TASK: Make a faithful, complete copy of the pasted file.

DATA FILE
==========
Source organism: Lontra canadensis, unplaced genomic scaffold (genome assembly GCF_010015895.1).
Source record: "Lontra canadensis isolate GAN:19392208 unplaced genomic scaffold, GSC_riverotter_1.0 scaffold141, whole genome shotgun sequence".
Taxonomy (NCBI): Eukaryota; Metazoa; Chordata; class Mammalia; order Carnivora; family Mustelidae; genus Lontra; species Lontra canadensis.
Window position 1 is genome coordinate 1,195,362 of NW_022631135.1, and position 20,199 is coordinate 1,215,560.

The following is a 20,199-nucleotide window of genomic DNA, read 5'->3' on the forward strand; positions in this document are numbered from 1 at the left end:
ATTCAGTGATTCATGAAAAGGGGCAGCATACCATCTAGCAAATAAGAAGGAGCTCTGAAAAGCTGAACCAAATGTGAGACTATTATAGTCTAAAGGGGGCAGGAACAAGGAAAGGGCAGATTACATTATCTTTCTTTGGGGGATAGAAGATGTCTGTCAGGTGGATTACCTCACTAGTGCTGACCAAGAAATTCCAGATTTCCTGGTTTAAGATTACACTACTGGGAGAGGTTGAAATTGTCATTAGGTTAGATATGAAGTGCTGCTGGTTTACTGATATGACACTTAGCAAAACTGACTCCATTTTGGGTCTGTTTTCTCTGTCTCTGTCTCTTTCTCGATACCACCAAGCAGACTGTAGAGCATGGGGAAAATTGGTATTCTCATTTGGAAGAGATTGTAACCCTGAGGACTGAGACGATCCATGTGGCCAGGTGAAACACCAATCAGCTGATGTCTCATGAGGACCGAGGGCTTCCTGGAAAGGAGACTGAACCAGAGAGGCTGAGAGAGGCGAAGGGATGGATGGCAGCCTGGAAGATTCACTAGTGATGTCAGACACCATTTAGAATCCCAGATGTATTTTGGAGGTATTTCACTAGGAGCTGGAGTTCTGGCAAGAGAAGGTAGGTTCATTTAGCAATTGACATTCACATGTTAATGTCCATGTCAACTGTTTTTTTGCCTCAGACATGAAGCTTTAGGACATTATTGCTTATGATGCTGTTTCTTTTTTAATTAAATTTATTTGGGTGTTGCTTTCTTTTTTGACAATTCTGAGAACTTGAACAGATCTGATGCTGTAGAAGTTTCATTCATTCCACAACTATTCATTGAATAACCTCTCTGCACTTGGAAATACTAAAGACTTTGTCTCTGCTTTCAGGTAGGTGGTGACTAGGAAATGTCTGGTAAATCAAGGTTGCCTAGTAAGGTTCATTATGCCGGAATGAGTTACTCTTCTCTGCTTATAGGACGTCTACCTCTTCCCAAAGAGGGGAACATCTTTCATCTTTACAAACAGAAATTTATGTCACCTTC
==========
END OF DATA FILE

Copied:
Source organism: Lontra canadensis, unplaced genomic scaffold (genome assembly GCF_010015895.1).
Source record: "Lontra canadensis isolate GAN:19392208 unplaced genomic scaffold, GSC_riverotter_1.0 scaffold141, whole genome shotgun sequence".
Taxonomy (NCBI): Eukaryota; Metazoa; Chordata; class Mammalia; order Carnivora; family Mustelidae; genus Lontra; species Lontra canadensis.
Window position 1 is genome coordinate 1,195,362 of NW_022631135.1, and position 20,199 is coordinate 1,215,560.

The following is a 20,199-nucleotide window of genomic DNA, read 5'->3' on the forward strand; positions in this document are numbered from 1 at the left end:
ATTCAGTGATTCATGAAAAGGGGCAGCATACCATCTAGCAAATAAGAAGGAGCTCTGAAAAGCTGAACCAAATGTGAGACTATTATAGTCTAAAGGGGGCAGGAACAAGGAAAGGGCAGATTACATTATCTTTCTTTGGGGGATAGAAGATGTCTGTCAGGTGGATTACCTCACTAGTGCTGACCAAGAAATTCCAGATTTCCTGGTTTAAGATTACACTACTGGGAGAGGTTGAAATTGTCATTAGGTTAGATATGAAGTGCTGCTGGTTTACTGATATGACACTTAGCAAAACTGACTCCATTTTGGGTCTGTTTTCTCTGTCTCTGTCTCTTTCTCGATACCACCAAGCAGACTGTAGAGCATGGGGAAAATTGGTATTCTCATTTGGAAGAGATTGTAACCCTGAGGACTGAGACGATCCATGTGGCCAGGTGAAACACCAATCAGCTGATGTCTCATGAGGACCGAGGGCTTCCTGGAAAGGAGACTGAACCAGAGAGGCTGAGAGAGGCGAAGGGATGGATGGCAGCCTGGAAGATTCACTAGTGATGTCAGACACCATTTAGAATCCCAGATGTATTTTGGAGGTATTTCACTAGGAGCTGGAGTTCTGGCAAGAGAAGGTAGGTTCATTTAGCAATTGACATTCACATGTTAATGTCCATGTCAACTGTTTTTTTGCCTCAGACATGAAGCTTTAGGACATTATTGCTTATGATGCTGTTTCTTTTTTAATTAAATTTATTTGGGTGTTGCTTTCTTTTTTGACAATTCTGAGAACTTGAACAGATCTGATGCTGTAGAAGTTTCATTCATTCCACAACTATTCATTGAATAACCTCTCTGCACTTGGAAATACTAAAGACTTTGTCTCTGCTTTCAGGTAGGTGGTGACTAGGAAATGTCTGGTAAATCAAGGTTGCCTAGTAAGGTTCATTATGCCGGAATGAGTTACTCTTCTCTGCTTATAGGACGTCTACCTCTTCCCAAAGAGGGGAACATCTTTCATCTTTACAAACAGAAATTTATGTCACCTTC